Naperville, IL Disastrous Train Wreck, Apr 1946
TRAIN WRECK DEATH TOLL AT 43.
ENGINEER CHARGED WITH MANSLAUGHTER.
Naperville, Ill., (AP) -- Weary rescue workers Friday counted at least 43 dead in a terrific rear-end collision of the Burlington railroad's westbound fast Exposition Flyer and Advance Flyer Thursday.
Of 125 persons injured when the Exposition Flyer, speeding at more than 60 miles an hour toward San Francisco, rammed the stopped Advance Flyer, 31 remained in hospitals, some in critical condition. All but 5 of the dead had been identified.
The engineer of the Exposition Flyer, who Burlington railroad officials said had adequate warning that the preceding train had stopped, was charged with manslaughter. DuPage county officials said, however, this was a technicality to make certain the engineer would appear at an inquest and that no evidence of laxity had been uncovered.
The crash of the 2 steel car, diesel-powered trains occurred just 31 minutes after they left Chicago's Union station simultaneously at 12:35 p. m. CST on separate tracks, with the Advance Flyer, which ran on a faster schedule, in the lead.
The Advance Flyer, carrying 150 to 200 passengers in 9 coaches, was bound for Omaha and Lincoln, Nebr. The Exposition Flyer, made up of 11 coaches and carrying 175 to 200 persons, was headed for San Francisco.
Two minutes after the Advance Flyer made an unscheduled stop in this village of 5,287, a terrific crash roared through the countryside as the Exposition Flyer plowed into the rear of the stalled train.
A moment of tragic silence was broken by screams and cries for help from they dying and injured.
At first there was complete confusion. Huge, shining passenger coaches were strewn across torn tracks, some in tangled wreckage.
The cries of the dying came mostly from the rear coach of the Advance Flyer, where passengers were trapped. Others groped in bewilderment for escape from the mass of steel wreckage.
Eleven coaches were overturned or left the rails, 6 on the Advance Flyer and 5 on the Exposition Flyer.
Through the night, hours after the accident at 1:06 p.m. (CST), search continued for additional bodies. This was discontinued at dawn, however, when searchers were convinced all casualties had been accounted for.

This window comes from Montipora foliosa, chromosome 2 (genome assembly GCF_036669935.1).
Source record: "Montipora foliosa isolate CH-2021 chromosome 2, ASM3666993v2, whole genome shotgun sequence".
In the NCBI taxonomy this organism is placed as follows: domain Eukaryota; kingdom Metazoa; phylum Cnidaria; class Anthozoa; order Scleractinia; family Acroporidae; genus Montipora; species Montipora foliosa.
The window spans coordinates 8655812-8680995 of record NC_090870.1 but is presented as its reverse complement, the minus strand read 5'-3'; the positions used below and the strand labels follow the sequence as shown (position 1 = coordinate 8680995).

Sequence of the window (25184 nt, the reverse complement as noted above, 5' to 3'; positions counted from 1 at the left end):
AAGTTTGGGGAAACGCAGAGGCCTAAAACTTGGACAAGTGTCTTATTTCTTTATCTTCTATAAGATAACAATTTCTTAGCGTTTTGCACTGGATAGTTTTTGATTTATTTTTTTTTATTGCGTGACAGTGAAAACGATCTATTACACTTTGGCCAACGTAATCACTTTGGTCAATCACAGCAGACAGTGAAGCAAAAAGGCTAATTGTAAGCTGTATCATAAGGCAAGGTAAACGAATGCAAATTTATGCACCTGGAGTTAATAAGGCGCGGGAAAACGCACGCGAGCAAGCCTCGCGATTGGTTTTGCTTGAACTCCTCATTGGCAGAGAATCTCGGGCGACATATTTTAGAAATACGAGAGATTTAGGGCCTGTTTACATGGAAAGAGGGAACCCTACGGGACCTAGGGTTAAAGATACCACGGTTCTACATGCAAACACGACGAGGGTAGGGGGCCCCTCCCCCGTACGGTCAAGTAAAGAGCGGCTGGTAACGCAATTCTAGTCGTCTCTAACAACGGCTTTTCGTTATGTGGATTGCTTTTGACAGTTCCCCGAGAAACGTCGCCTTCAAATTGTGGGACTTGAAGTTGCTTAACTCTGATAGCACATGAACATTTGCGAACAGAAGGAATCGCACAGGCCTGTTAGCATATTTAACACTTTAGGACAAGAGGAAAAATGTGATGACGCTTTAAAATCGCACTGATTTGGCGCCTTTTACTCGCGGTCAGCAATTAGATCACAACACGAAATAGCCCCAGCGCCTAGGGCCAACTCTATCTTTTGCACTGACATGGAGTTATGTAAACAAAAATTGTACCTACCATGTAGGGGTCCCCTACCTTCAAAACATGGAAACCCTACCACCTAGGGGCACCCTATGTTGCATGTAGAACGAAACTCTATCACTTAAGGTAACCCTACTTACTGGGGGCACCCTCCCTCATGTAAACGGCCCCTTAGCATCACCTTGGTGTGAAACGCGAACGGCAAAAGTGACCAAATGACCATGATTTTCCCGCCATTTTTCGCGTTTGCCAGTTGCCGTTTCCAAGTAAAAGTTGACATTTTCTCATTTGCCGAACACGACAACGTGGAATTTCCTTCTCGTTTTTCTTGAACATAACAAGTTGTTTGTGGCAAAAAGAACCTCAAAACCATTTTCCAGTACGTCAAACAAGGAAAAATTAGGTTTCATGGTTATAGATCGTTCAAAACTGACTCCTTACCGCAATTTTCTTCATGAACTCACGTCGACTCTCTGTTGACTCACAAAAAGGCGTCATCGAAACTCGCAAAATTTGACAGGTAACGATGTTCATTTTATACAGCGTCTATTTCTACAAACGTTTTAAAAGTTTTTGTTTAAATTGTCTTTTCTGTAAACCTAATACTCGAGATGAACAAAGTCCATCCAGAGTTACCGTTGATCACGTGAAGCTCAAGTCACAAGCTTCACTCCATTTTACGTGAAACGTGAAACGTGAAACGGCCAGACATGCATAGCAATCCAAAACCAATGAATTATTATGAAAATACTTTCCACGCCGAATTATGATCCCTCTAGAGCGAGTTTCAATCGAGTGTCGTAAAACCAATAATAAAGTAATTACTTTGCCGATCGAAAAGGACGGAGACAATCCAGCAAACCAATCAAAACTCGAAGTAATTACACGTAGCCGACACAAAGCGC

Workers attempted to remove the debris and restore travel on the main line. An emergency line, however, was set up to allow through traffic.
As Burlington officials pursued their investigation of the worst accident in its history and also the most tragic in the Chicago area, State's Attorney LEE DANIELS of Du Page county said a warrant charging manslaughter had been issued for W. W. BLAINE, 68, Galesburg, Ill., engineer of the Exposition flyer.
DANIELS said the action was taken to insure BLAINE'S appearance at an inquest later into the deaths. DANIELS said he had interviewed members of the train crews and found no evidence of laxity.
The engineer suffered a skull fracture, the prosecutor said, and will not be arraigned on the manslaughter warrant for at least 2 weeks or until he is released from a hospital where he is under guard. His bond was fixed at $5,000.
DANIELS said that BLAINE, for more than 43 years a railroad man, told him that just before the collision Fireman E. H. CRAYTON warned him he was going to strike the Advance flyer. He said CRAYTON apparently jumped before the crash and was killed.
BLAINE, however, stayed at his throttle as his train sped toward the stalled Advance flyer. The Exposition flyer's silver nose plowed into the rear coach and for a fleeting moment appeared to stagger in the air, tear through the roof, then plunge with terrific force upon the floor and trucks of the car.